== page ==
Martha Turner: Houston's Grande Dame of Real Estate Talks About Slowing Down
by Minnie Payne

Martha Turner

When Houston’s prize real estate lady, Martha Turner, was a little girl working in her father’s small family store, Fuller’s Dry Goods and Hardware, in Hemphill, Texas, then population 972, and county seat for Sabine County, she dreamed of being in the business world, wearing beautiful suits, high heels, and perfect makeup. And indeed she does just that.

“When growing up, I didn’t realize how poor we were,” she says. “We lived in a two-bedroom house in somewhat of a family compound, in that our house was in the front yard of my grandmother’s and grandfather’s house, an aunt and uncle lived down the street, and a little further down, another aunt and uncle lived.

“We had cows, with a nearby pasture. I milked cows, and I churned butter.”

Turner, 75, graduated from the University of North Texas in 1962, with a major in music and education. While going to school, she met her first husband on a blind date; they married and moved to Austin where he was studying law at UT/Austin. She taught elementary school and also worked at Montgomery Ward selling lingerie, selling more underwear working part time than her cohorts sold working full time. Then, she and a fellow teacher borrowed $1,000 from her hometown banker and started a successful wig store. Her husband graduated from law school, and they moved to Houston in 1966, where he became a land developer and built houses.

After a 15-year teaching career in Houston, Turner retired in 1978. While teaching, she remodeled, built, and sold a number of houses, which sparked a passion and love for real estate. She attended the University of Houston, earned her real estate license in 1979, and joined a local real estate firm, immediately becoming a top producer. In 1981, real estate was at a low ebb, but in spite of that, Turner and a friend, Nancy Owens, decided to buck the odds and opened Turner-Owens Real Estate.

Turner adopted a principled and personal attention to each transaction. Hiring superior agents, the stressed magic word is “excellence,” which is contained in the company’s mission statement – “The mission statement of Martha Turner Sotheby’s International Realty is to provide real estate excellence to our clients, customers, and all other real estate professionals.” “I don’t tell my people what to do. I live by example,” she remarks. “We have A-1 personalities, and I have set the tone of a company culture where people feel free to share information. That is what has made this company great by helping to build comradery and also helping in sales. “You will never grow if anyone can’t forgive or say ‘I’m sorry. I have made a mistake.’”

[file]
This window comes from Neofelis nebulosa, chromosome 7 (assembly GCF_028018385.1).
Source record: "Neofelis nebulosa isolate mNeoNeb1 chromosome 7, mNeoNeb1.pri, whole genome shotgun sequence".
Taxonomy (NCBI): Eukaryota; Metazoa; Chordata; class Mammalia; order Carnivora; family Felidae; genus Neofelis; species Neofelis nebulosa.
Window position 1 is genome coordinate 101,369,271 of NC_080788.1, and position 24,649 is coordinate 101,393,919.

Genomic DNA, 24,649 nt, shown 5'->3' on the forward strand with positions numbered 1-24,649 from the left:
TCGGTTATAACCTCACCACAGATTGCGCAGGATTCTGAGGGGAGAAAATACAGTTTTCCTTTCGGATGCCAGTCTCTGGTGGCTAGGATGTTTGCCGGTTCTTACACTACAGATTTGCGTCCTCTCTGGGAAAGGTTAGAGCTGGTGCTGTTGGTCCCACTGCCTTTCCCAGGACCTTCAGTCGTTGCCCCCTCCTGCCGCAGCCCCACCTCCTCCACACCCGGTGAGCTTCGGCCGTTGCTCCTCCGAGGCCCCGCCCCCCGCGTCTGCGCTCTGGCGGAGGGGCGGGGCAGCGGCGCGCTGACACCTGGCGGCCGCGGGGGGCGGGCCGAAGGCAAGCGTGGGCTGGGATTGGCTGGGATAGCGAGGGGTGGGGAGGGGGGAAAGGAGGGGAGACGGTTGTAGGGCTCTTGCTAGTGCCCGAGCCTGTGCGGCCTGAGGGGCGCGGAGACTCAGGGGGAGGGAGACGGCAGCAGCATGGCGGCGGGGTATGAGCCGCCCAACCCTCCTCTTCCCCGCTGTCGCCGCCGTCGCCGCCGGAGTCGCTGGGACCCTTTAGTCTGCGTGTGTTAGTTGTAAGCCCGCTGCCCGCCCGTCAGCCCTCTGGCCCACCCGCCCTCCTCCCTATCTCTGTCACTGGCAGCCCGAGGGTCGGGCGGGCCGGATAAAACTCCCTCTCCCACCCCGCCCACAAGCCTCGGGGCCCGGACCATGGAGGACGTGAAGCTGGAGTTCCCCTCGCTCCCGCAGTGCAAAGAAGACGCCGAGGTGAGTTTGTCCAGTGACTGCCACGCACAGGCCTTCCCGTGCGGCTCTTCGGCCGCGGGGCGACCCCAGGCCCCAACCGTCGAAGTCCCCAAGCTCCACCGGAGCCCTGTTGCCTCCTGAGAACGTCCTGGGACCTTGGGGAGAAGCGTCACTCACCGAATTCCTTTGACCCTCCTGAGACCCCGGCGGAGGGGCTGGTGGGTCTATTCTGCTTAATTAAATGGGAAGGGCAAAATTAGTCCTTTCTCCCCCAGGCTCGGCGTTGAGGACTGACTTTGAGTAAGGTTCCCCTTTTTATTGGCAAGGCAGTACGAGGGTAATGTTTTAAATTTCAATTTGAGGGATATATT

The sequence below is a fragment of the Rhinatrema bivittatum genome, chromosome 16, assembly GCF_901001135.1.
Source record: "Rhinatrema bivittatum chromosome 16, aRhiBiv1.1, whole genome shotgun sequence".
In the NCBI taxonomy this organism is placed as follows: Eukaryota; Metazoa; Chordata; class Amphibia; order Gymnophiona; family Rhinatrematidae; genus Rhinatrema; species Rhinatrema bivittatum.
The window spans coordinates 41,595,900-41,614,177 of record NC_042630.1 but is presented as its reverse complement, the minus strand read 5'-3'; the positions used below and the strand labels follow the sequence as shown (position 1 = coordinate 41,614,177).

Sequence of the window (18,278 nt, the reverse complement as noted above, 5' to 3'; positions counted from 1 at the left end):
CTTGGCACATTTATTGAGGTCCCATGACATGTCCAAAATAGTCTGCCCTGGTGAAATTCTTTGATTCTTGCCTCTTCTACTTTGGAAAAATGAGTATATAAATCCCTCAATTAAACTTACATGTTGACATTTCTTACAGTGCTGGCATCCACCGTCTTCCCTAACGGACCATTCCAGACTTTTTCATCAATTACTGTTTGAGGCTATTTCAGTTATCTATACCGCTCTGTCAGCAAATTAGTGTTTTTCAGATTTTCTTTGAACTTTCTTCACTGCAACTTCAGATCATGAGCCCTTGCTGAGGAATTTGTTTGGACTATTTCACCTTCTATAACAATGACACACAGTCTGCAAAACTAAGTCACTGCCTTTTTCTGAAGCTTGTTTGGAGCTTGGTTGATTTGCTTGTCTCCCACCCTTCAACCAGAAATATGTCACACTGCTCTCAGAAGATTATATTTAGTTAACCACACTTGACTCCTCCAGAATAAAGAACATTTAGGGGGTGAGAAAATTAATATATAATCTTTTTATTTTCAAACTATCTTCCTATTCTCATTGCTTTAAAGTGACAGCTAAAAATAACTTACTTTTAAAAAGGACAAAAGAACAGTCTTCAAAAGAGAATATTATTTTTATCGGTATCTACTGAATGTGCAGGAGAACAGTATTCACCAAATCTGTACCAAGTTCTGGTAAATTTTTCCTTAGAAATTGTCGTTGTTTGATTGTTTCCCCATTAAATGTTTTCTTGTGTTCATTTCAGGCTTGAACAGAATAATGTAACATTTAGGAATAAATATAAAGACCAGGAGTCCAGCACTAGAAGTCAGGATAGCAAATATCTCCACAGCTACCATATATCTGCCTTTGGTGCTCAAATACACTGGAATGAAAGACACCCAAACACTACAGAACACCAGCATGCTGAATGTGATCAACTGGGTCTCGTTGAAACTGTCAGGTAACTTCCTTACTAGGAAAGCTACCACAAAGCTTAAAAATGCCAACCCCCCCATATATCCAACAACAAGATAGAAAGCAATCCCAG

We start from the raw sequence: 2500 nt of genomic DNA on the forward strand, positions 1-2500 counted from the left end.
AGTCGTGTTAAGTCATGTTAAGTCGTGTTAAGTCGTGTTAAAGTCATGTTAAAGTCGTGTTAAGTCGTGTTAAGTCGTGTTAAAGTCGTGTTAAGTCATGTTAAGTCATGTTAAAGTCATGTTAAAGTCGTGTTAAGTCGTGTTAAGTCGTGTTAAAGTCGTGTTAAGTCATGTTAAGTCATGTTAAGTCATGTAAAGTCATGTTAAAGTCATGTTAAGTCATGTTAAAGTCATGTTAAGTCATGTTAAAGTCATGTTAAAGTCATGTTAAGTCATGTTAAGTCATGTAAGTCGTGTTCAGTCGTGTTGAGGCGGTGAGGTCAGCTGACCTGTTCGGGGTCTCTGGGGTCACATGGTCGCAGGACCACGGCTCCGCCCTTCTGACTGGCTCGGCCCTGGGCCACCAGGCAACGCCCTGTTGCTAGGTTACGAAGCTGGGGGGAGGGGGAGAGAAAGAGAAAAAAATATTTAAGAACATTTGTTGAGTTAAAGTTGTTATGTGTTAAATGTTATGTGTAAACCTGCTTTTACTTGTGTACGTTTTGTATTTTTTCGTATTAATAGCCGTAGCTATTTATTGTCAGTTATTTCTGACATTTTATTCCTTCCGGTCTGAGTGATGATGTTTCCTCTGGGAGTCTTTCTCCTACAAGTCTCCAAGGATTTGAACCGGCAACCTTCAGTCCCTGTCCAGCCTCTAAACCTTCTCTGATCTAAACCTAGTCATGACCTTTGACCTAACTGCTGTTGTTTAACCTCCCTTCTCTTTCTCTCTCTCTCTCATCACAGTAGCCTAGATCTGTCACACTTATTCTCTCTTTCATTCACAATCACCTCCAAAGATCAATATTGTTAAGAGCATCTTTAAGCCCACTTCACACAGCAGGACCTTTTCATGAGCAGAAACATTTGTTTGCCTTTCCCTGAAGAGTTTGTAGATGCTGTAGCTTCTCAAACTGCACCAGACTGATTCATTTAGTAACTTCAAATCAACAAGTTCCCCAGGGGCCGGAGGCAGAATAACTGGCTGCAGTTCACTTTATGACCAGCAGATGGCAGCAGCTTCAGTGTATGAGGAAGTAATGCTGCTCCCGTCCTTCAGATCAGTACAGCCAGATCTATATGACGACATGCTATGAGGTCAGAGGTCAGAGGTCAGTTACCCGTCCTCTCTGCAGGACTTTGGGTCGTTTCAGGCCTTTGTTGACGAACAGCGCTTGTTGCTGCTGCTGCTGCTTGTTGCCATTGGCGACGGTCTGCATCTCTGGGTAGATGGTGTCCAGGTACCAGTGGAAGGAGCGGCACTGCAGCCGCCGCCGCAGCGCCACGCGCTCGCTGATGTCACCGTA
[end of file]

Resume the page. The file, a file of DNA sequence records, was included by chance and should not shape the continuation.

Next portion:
When Turner started the company in 1981, she borrowed $150,000 from Oak Forest Bank, her personal bank, to advertise in Houston Home & Garden, paying it back in six months. She says that her granddaddy taught her not to buy something if you can’t pay for it, and throughout her career she had very little debt.

“I put money into our company to grow, and at the time I sold, I had no debt,” she relates. “You cannot operate a company that has so much debt it pulls you down. In 2014, when Sotheby’s came calling, sales topped the $2 billion mark.”

She explains that when she decided to sell the company, she prayed that the right person would buy. The sales price was estimated to be between 20 and 25 million. In January 2014, the company was sold to Sotheby’s International Realty, who had approached Turner about two years prior about selling. The sale insured that the company will continue and all agents and employees will have a large corporation to provide many options for international advertising. Turner is Chairman Emeritus. Turner’s first husband died in 1986, and she remarried in 1988 to Glenn Bauguss. She has a daughter and one teenage grandson. Bauguss has three children and eight grandchildren.

When asked about slowing down, Turner admits that since she started in real estate, it has been her advocation and vocation, but in the last six months, she has been relieved a lot. She still comes to the office almost every day, mentors agents, goes on listing appointments (in her words “is a rainmaker by bringing in business”), and is a spokesperson for the company. Presently, she is helping work on a $15 million fund project for 501c3 Legacy Community Health Services that provides free medical services for anyone who cannot afford medical care. The $15 million campaign will go toward building campuses in the Fifth Ward and in the southeast part of Houston. “Besides trying to move out of my office to a smaller office, I like to read good biographies, inspirational stories, and history stories,” she shares. “We have a bay house, and my husband and I like to watch the birds. I also like to spend time with my grandson and travel.”

Turner is slowing down, but she still has a lot of steam left in her pipe. She leaves these words of wisdom for the world: “To be successful, you have to love what you do, love the people around you, make everyone feel special, and realize that you are the only person in charge of your life.”.